The Fisher-Price Nursery Monitor is a low watt household radio set that was commercially sold throughout North America in the early 1980s. It was intended to “let parents be in two places at once” by transmitting the sounds emanating from the baby nursery (i.e.: cries of a baby in distress) to a wireless receiver accompanying a parent in another part of the home.

However, these devices were not without their technological nuisances. The signal carried between the baby monitors was often littered with crosstalk from competing radio waves, causing undesirable audible interference. Furthermore, as with any audio input/output system, when both units are in close proximity they produce disruptive audio feedback – unpleasant noise that could rudely awaken a napping child.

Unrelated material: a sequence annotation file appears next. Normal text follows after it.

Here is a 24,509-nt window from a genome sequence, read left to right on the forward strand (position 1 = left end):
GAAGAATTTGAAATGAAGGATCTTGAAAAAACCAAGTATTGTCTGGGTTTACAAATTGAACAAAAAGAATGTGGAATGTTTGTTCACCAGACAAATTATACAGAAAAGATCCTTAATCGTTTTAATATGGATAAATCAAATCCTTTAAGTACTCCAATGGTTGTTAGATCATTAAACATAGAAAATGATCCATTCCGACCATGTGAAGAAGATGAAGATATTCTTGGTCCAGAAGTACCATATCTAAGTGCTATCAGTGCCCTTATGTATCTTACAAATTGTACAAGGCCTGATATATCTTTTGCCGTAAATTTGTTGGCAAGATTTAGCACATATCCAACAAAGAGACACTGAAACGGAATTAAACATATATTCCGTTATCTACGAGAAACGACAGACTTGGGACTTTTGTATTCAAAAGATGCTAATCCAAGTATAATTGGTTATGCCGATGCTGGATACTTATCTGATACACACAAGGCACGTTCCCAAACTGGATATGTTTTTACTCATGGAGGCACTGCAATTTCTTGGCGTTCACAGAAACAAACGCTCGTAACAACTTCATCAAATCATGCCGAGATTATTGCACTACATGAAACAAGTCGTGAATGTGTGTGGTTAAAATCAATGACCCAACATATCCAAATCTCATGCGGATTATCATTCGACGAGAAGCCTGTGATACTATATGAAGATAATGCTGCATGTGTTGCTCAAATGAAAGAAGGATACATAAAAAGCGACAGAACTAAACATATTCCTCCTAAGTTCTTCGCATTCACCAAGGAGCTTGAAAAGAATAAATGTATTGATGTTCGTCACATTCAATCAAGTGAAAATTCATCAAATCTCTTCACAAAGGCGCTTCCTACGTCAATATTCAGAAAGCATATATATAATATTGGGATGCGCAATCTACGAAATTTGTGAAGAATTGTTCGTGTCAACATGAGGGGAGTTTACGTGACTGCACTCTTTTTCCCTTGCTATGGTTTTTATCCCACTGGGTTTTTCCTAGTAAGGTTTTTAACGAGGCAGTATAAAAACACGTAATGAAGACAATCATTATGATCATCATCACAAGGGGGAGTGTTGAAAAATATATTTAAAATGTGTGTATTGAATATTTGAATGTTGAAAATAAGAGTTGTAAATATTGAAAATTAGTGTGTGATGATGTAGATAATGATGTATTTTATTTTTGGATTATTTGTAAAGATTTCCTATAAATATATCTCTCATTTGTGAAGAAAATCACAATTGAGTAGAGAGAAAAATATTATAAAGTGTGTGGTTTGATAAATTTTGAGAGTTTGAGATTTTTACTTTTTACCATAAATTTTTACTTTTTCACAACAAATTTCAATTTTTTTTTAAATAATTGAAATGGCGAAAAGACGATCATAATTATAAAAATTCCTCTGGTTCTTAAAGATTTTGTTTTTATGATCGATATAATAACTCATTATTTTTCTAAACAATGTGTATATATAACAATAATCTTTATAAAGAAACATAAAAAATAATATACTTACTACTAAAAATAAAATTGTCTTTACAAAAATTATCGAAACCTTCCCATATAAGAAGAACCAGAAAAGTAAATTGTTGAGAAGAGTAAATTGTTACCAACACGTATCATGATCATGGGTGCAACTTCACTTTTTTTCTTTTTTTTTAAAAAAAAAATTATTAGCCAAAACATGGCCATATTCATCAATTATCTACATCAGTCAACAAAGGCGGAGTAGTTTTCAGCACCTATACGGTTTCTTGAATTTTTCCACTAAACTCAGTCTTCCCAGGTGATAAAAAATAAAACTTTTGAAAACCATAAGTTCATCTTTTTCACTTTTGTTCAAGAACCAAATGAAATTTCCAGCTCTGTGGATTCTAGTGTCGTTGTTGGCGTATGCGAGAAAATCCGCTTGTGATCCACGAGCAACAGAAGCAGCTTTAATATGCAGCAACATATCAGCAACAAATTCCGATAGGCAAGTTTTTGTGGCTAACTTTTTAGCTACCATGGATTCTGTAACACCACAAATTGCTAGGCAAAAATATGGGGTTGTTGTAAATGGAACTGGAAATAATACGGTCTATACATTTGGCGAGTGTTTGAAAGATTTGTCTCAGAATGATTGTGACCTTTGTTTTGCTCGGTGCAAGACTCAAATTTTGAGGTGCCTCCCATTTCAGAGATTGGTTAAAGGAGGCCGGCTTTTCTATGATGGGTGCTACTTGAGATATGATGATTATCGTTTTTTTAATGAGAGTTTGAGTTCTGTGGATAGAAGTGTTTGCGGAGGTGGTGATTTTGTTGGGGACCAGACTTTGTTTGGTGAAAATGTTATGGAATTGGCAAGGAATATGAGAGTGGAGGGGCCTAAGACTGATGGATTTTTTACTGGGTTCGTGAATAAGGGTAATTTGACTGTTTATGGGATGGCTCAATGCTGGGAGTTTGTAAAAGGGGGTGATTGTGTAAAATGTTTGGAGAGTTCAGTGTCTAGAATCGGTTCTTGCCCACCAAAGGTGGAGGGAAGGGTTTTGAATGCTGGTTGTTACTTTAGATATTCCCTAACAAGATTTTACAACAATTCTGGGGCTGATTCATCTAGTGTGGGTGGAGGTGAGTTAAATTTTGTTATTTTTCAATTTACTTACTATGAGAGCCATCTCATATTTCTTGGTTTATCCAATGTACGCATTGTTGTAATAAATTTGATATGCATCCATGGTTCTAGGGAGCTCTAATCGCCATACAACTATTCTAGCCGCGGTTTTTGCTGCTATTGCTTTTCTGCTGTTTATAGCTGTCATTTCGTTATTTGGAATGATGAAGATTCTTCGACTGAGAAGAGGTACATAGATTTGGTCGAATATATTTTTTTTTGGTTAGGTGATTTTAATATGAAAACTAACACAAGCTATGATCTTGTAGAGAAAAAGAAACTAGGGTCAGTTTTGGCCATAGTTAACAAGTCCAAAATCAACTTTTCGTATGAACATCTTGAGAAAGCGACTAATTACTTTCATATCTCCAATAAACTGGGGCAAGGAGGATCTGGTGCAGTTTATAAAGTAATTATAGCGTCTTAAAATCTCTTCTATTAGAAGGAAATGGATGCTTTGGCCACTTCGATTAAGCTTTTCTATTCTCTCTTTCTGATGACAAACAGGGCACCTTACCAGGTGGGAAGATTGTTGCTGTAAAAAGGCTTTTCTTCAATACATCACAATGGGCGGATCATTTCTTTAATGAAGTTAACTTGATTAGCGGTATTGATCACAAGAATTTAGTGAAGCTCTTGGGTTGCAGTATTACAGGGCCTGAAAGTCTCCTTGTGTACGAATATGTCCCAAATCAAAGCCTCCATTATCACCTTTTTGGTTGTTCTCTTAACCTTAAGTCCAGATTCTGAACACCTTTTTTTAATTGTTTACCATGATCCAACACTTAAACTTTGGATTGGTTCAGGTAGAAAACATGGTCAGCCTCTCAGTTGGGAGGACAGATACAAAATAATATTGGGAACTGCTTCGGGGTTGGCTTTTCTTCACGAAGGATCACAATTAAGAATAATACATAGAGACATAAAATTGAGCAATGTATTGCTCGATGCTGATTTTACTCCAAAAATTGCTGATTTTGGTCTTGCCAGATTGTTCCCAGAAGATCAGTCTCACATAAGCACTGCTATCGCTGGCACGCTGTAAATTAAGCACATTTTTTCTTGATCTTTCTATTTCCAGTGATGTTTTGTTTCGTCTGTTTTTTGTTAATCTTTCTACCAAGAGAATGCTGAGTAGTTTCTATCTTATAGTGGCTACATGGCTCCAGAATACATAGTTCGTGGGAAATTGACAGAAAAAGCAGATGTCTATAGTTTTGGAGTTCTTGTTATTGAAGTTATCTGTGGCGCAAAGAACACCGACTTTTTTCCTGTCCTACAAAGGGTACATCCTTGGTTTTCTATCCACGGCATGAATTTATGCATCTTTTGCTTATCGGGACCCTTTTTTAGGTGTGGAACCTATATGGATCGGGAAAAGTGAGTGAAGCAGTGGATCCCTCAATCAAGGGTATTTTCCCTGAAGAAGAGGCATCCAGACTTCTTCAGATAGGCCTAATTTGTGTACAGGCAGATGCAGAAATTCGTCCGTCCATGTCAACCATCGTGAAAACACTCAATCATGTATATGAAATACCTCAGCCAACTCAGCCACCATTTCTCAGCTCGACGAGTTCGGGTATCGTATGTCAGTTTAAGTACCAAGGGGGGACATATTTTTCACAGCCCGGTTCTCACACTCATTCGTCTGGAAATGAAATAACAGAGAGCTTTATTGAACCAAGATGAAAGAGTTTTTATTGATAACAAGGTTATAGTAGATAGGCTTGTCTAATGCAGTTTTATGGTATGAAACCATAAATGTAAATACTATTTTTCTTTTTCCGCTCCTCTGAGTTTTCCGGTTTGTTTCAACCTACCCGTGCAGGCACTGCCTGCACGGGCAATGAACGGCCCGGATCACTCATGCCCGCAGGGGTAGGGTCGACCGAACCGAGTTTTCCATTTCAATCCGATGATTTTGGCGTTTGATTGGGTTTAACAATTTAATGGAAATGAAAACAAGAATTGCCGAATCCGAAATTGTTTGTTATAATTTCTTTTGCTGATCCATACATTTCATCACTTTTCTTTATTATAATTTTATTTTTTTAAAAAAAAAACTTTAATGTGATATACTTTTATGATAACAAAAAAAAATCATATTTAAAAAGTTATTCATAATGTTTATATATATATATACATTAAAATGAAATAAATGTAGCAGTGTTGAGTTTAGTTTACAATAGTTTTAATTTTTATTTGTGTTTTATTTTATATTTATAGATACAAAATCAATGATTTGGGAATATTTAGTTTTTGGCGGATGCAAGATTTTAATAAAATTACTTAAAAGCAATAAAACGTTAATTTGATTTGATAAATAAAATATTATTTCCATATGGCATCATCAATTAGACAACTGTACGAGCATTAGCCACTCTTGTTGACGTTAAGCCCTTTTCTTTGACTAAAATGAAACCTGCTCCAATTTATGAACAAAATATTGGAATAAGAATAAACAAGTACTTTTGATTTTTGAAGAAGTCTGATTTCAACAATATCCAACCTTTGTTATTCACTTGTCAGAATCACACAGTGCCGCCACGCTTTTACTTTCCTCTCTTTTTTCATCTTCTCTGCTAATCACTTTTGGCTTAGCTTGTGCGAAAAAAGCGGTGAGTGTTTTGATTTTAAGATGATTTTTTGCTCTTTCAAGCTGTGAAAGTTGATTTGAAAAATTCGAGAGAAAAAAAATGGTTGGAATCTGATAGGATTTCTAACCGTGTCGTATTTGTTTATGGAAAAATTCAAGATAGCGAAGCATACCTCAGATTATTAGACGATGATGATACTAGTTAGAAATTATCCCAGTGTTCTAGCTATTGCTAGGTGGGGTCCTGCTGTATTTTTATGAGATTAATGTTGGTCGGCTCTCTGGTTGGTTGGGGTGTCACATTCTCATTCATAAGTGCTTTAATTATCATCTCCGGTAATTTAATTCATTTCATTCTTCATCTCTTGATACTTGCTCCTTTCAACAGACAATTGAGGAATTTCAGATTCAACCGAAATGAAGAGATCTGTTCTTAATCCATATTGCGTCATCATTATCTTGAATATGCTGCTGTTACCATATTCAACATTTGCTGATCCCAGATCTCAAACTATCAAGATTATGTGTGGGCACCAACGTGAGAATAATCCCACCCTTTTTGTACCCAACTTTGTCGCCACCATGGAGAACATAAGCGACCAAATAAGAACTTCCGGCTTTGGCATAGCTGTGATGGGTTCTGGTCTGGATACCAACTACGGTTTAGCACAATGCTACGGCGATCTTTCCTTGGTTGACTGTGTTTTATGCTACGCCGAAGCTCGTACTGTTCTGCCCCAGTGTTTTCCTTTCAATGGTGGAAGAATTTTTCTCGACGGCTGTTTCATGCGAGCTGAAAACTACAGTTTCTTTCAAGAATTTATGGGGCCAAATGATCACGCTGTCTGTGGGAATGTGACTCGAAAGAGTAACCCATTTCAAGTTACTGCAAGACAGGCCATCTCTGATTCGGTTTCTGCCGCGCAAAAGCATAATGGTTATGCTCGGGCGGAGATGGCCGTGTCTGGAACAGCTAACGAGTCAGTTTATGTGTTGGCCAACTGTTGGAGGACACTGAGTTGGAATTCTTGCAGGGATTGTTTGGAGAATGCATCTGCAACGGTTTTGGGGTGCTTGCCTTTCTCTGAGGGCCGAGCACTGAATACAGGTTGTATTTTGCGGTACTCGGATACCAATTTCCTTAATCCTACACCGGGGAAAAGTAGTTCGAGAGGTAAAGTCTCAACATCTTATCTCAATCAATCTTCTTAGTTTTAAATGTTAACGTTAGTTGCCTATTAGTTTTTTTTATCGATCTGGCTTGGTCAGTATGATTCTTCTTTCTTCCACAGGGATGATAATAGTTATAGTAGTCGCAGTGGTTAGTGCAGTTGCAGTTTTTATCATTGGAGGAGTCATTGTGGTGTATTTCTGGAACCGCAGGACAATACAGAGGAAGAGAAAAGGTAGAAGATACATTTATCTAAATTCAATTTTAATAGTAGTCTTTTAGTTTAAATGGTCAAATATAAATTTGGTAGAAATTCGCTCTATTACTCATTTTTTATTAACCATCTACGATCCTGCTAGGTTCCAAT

FEEDBACK BABIES is an electromechanical sound installation that exploits these inherent glitches. The receivers are attached to motors and slowly bow back and forth in front of the emitters, creating a subtle soundscape of nuanced feedback patterns and squelching radio interference reminiscent of the whimpers of crying babies (see video for detailed documentation).

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